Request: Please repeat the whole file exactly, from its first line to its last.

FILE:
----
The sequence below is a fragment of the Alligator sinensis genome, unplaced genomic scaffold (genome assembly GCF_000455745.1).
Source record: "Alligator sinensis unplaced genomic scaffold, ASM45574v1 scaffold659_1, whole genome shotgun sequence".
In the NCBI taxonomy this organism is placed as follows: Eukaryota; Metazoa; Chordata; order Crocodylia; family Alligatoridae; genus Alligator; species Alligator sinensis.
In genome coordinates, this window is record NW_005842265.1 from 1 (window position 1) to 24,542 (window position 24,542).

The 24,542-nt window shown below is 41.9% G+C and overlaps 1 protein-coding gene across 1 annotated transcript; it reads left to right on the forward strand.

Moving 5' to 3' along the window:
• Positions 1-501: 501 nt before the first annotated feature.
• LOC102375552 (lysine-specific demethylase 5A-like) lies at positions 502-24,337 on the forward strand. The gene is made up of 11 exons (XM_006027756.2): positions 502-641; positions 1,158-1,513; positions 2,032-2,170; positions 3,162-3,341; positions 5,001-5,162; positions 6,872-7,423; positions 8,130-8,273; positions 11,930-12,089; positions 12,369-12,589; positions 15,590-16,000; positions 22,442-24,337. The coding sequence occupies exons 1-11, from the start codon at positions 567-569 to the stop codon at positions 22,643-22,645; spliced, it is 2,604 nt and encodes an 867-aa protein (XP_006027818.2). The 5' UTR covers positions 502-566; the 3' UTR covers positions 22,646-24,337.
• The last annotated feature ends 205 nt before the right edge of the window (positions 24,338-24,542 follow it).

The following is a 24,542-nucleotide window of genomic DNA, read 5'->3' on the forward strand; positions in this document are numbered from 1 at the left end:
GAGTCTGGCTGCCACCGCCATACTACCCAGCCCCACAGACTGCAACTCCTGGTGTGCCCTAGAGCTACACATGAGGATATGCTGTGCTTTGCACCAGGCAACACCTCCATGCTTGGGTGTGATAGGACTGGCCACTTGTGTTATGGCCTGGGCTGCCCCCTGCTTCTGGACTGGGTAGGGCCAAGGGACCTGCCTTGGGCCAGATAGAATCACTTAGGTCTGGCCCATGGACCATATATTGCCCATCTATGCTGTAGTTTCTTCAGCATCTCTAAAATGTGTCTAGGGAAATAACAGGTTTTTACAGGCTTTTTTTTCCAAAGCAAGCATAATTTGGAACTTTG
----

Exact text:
The sequence below is a fragment of the Alligator sinensis genome, unplaced genomic scaffold (genome assembly GCF_000455745.1).
Source record: "Alligator sinensis unplaced genomic scaffold, ASM45574v1 scaffold659_1, whole genome shotgun sequence".
In the NCBI taxonomy this organism is placed as follows: Eukaryota; Metazoa; Chordata; order Crocodylia; family Alligatoridae; genus Alligator; species Alligator sinensis.
In genome coordinates, this window is record NW_005842265.1 from 1 (window position 1) to 24,542 (window position 24,542).

The 24,542-nt window shown below is 41.9% G+C and overlaps 1 protein-coding gene across 1 annotated transcript; it reads left to right on the forward strand.

Moving 5' to 3' along the window:
• Positions 1-501: 501 nt before the first annotated feature.
• LOC102375552 (lysine-specific demethylase 5A-like) lies at positions 502-24,337 on the forward strand. The gene is made up of 11 exons (XM_006027756.2): positions 502-641; positions 1,158-1,513; positions 2,032-2,170; positions 3,162-3,341; positions 5,001-5,162; positions 6,872-7,423; positions 8,130-8,273; positions 11,930-12,089; positions 12,369-12,589; positions 15,590-16,000; positions 22,442-24,337. The coding sequence occupies exons 1-11, from the start codon at positions 567-569 to the stop codon at positions 22,643-22,645; spliced, it is 2,604 nt and encodes an 867-aa protein (XP_006027818.2). The 5' UTR covers positions 502-566; the 3' UTR covers positions 22,646-24,337.
• The last annotated feature ends 205 nt before the right edge of the window (positions 24,338-24,542 follow it).

The following is a 24,542-nucleotide window of genomic DNA, read 5'->3' on the forward strand; positions in this document are numbered from 1 at the left end:
GAGTCTGGCTGCCACCGCCATACTACCCAGCCCCACAGACTGCAACTCCTGGTGTGCCCTAGAGCTACACATGAGGATATGCTGTGCTTTGCACCAGGCAACACCTCCATGCTTGGGTGTGATAGGACTGGCCACTTGTGTTATGGCCTGGGCTGCCCCCTGCTTCTGGACTGGGTAGGGCCAAGGGACCTGCCTTGGGCCAGATAGAATCACTTAGGTCTGGCCCATGGACCATATATTGCCCATCTATGCTGTAGTTTCTTCAGCATCTCTAAAATGTGTCTAGGGAAATAACAGGTTTTTACAGGCTTTTTTTTCCAAAGCAAGCATAATTTGGAACTTTG